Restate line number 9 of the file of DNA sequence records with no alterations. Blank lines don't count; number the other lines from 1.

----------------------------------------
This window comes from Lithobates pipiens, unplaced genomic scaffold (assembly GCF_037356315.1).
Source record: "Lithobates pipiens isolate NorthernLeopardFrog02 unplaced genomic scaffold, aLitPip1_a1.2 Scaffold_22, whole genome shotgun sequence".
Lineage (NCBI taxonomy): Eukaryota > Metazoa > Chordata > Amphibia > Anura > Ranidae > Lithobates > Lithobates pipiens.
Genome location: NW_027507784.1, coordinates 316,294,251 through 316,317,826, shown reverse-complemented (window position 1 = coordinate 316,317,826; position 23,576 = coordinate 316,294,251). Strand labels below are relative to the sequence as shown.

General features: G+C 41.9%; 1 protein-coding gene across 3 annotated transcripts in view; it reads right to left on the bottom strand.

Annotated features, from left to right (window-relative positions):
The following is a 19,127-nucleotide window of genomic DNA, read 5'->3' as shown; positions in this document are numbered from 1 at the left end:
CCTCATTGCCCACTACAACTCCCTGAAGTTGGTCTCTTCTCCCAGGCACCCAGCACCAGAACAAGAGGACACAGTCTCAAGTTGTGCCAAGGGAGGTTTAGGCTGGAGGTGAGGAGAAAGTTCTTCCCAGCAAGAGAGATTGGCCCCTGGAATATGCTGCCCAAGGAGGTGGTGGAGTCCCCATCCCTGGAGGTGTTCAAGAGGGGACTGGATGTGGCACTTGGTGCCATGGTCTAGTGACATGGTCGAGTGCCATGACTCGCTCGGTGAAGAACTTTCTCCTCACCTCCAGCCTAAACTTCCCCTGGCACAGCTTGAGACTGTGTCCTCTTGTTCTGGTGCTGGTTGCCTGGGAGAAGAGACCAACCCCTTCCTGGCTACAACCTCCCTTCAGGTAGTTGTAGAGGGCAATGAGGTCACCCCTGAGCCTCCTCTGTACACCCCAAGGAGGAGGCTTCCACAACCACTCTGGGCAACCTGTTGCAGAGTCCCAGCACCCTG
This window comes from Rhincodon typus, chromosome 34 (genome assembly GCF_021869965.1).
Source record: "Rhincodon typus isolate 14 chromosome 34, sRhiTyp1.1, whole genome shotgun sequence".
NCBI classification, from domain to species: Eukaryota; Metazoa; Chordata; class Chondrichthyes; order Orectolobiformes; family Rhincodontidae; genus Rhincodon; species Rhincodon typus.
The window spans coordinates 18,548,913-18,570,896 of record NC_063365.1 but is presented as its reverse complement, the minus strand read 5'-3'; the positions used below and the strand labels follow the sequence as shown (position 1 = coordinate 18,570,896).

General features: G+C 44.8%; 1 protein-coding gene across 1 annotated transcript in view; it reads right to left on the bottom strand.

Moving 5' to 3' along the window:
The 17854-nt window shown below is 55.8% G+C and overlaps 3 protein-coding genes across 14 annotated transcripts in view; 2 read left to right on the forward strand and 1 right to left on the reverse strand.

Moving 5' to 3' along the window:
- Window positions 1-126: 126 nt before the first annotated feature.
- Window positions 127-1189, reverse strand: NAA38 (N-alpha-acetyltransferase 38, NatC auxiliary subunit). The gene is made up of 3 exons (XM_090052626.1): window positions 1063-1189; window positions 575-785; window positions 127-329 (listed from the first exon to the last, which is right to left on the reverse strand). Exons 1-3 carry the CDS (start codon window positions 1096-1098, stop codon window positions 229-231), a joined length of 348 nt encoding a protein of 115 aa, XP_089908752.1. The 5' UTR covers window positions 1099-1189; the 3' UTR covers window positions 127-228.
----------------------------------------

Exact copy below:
This window comes from Rhincodon typus, chromosome 34 (genome assembly GCF_021869965.1).